However, it is unclear how search engines will determine whether information is inaccurate, inadequate, irrelevant or excessive. The decision is likely to be complex and take time, a less than ideal solution for victims of ‘revenge porn’. Equally, Google’s initial request form does not allow individuals to specify the nature of their request. This means search engines have no way of prioritising how they deal with requests, delaying the decision making process and all the while victims’ names are still being negatively associated with the images the perpetrator posted.

If a search engine refuses to remove the links, a UK citizen does still have the option to complain to the national courts or the Information Commissioner’s Office (ICO), who is the UK’s supervisory body for data protection. According to the European Commission, public authorities will have final decision on the application of the ‘right to be forgotten’. Whilst I fully support having a superior authority having the ultimate say, rather than the search engines themselves, again I envisage this process taking time or even being an added source of distress for the victim if the case has to go through the courts.

There is clearly still a long way to go in order to ensure that requests for personal data link removal is as effective and efficient as possible, reducing the amount of suffering for a victim of ‘revenge porn’. 

Further, whilst this solution is helpful in removing incorrect association to prostitution or pornography websites via search engines, as discussed above, it is not clear whether the Google Spain decision applies to the search feature on social media platforms such as Facebook, Twitter or Instagram. Given the fact that much ‘revenge porn’ activity is directed through these sorts of platforms, this is of great concern.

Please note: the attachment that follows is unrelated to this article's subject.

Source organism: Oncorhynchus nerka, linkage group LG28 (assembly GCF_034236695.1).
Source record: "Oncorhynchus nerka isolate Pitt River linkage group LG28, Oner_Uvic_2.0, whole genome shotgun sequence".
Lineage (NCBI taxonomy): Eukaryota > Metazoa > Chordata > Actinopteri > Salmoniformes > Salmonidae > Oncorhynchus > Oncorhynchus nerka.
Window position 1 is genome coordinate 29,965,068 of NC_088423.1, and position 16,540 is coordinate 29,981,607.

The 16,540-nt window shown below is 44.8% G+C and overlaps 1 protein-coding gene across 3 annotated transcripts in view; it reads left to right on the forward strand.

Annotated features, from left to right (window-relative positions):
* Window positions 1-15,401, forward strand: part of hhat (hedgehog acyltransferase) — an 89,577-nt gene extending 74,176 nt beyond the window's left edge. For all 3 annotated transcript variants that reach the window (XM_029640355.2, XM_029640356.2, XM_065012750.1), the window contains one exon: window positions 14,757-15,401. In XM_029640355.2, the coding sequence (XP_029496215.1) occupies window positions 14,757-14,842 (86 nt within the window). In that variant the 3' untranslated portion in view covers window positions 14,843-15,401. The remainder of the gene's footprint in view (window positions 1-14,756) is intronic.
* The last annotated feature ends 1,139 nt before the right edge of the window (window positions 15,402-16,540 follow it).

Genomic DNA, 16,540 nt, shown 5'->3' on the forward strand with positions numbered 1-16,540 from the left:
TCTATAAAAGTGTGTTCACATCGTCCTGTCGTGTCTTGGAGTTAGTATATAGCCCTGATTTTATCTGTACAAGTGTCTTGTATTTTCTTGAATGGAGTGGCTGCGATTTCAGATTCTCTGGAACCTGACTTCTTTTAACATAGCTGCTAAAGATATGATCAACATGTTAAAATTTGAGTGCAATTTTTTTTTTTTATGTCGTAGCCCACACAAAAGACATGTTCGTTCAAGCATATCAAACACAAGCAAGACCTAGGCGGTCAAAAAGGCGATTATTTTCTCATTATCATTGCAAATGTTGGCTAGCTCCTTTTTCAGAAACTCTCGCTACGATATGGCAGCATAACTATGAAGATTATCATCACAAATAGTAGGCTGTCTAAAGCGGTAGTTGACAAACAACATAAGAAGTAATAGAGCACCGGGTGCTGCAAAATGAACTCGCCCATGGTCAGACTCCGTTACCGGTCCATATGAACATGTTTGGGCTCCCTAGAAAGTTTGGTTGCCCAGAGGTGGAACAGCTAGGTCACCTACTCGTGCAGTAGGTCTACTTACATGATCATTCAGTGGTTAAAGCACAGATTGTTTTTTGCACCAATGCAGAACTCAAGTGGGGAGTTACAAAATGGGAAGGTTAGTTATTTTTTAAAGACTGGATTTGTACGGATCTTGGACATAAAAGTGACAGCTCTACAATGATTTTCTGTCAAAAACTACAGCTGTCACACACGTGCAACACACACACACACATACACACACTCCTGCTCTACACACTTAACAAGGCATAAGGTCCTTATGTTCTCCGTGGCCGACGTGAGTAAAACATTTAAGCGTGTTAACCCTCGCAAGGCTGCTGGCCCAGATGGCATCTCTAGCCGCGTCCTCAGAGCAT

As mentioned above, the ECJ’s decision applies to search engines because they are ‘data controllers’ for the purposes of the Data Protection Directive. Social media platforms are not primarily used to search for personal information, as a search engine is. However, they do collect personal data, order it and have functions allowing users to search the data. Arguably, operators such as Twitter may have to disable the searching functionality of a particular name, on request, even if the tweet is left on the timeline history. This is the type of question that is ripe for consideration by a judge and it remains to be seen what the answer would be. 

Conclusion

There is no doubt criminalisation and the prosecution of individuals like Jason Asagba is a positive step in the fight against ‘revenge porn’. It provides a sense of justice for the victims and hopefully acts as deterrence. However, it fails to provide victims with a practical remedy, removal, which is what I feel victims ultimately want.

This is where ‘the right to be forgotten’ could bridge the gap. It offers a solution to the more long-term effects of ‘revenge porn’ by allowing for the removal the damaging associations that can appear when a victim’s name is entered into a search engine. I am conscious of the short-comings of the application of the ruling and know it is not the full solution to the worrying trend of ‘revenge porn’. However, in conjunction with the criminal offence and other social measures, such as education in schools and advertising campaigns in order to change attitudes, I feel the ‘right to be forgotten’ could hold an important place in the answer to ‘revenge porn’.

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Tagged: Criminal Law, European Union, Privacy Law